But I do agree, this info overload/addiction fucking with me because I run my own business, and it keeps me from doing some of the things I need to do to be massively successful long-term. My hindbrain is often willing to accept a moderate or only average short-term success in order to get the info I crave. I admit, I am massively challenged. I need to focus on my business and cash flow, but I hate to say it, it’s fucking boring. My business isn’t boring, and I enjoy that, but dealing with the back end of it, fucking BOOOO-RING.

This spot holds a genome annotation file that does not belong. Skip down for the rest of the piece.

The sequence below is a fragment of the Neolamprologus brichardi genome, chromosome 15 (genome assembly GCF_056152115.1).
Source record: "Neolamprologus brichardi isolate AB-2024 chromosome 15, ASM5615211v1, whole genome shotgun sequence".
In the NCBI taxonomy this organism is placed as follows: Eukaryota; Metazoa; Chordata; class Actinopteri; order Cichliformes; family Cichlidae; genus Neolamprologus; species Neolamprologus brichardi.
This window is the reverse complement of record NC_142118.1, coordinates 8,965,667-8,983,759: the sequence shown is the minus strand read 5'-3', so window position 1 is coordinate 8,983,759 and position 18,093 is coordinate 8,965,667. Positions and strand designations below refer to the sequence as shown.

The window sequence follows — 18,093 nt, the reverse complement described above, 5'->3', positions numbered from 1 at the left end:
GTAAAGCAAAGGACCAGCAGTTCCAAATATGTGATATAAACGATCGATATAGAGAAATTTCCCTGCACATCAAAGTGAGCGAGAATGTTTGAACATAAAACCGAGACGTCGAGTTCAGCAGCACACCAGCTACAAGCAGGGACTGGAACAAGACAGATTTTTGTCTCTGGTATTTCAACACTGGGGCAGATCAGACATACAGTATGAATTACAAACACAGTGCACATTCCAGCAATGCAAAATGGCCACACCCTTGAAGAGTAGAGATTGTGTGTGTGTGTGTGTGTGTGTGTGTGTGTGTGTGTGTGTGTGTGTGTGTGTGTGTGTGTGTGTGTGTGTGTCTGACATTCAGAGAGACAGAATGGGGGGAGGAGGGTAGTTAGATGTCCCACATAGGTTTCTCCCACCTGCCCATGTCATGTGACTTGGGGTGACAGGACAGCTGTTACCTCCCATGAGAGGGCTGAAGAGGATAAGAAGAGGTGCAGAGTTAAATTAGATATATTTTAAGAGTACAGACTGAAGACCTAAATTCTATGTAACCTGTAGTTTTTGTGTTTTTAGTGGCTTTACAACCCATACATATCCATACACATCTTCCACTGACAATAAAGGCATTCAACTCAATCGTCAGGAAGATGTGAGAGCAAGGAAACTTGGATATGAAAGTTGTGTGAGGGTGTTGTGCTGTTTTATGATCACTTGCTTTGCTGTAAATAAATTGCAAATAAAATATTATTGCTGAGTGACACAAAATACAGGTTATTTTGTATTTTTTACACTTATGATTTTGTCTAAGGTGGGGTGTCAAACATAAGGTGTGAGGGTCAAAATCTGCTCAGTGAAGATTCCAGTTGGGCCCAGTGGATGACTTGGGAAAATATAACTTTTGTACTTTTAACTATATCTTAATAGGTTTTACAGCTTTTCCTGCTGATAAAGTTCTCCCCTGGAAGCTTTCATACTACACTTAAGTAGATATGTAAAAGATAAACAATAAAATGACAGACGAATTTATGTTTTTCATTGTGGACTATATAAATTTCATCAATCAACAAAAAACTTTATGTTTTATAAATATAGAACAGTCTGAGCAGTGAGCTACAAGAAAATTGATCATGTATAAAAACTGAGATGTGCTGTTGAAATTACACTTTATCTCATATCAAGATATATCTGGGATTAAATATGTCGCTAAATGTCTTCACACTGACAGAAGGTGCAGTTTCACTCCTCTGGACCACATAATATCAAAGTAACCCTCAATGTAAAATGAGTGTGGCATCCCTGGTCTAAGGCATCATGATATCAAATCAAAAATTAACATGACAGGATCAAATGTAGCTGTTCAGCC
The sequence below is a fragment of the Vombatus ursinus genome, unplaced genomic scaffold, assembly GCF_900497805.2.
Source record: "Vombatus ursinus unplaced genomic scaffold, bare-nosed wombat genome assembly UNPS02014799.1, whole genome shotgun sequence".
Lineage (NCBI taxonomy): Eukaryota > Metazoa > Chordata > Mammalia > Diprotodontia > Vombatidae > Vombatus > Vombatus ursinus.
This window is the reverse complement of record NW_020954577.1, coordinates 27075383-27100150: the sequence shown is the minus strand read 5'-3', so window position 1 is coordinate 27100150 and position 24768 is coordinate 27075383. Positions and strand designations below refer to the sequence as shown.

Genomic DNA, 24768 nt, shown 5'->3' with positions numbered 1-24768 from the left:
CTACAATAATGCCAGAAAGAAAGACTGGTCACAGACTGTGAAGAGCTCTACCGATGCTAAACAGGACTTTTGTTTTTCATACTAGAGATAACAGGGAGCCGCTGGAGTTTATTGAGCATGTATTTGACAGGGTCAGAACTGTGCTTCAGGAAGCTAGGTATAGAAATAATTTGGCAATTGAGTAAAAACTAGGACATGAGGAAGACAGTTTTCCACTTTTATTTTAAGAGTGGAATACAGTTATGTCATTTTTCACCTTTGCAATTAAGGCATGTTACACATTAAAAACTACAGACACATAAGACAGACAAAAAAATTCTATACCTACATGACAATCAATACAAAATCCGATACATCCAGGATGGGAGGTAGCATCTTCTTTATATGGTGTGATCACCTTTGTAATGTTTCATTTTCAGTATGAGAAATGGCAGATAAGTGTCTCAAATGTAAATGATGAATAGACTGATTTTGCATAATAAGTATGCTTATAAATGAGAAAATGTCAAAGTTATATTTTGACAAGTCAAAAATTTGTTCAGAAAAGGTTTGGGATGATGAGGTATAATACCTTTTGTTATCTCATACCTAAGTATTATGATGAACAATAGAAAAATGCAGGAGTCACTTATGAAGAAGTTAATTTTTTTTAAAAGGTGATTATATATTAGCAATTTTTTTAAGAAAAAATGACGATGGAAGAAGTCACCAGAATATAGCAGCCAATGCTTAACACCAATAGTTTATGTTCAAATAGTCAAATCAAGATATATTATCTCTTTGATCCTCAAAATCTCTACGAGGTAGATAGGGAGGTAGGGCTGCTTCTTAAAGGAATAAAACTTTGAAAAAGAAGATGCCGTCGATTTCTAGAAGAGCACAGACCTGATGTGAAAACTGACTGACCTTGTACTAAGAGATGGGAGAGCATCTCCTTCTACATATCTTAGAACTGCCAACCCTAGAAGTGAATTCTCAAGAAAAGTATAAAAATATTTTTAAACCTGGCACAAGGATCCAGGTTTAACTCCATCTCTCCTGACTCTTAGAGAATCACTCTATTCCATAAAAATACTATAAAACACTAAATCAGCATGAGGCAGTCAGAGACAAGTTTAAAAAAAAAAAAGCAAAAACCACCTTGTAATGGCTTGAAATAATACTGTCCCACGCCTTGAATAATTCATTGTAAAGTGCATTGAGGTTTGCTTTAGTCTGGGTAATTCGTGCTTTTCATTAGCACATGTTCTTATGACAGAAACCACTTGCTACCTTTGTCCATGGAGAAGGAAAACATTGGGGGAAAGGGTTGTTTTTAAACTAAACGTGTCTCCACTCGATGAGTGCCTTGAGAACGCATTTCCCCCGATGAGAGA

And no, I”m not a TL:DR person, I’ll read an entire post from Delusion Damage, maybe even several in a row. I read books on the regular, journal articles, etc. I have plenty of attention span, but I have trouble focusing it on things that aren’t absolutely compelling for me in the moment.

For me, I know what can and will happen when I get it under control–massive success, and maybe even independent wealth so I can afford to play more, to write more & do more creative stuff, not just stuff for profit, even though the profitable stuff is still fun for me, just not as fun as the stuff I REALLY want to write, create, and do.

OK, shutting this bitch down for a bit.

Cheers, braugh.

Frost July 17, 2011 at 8:22 pm

What kind of business?

Highly recommend the four hour work week if you’re interested in increasing your cash flow/business stress ratio.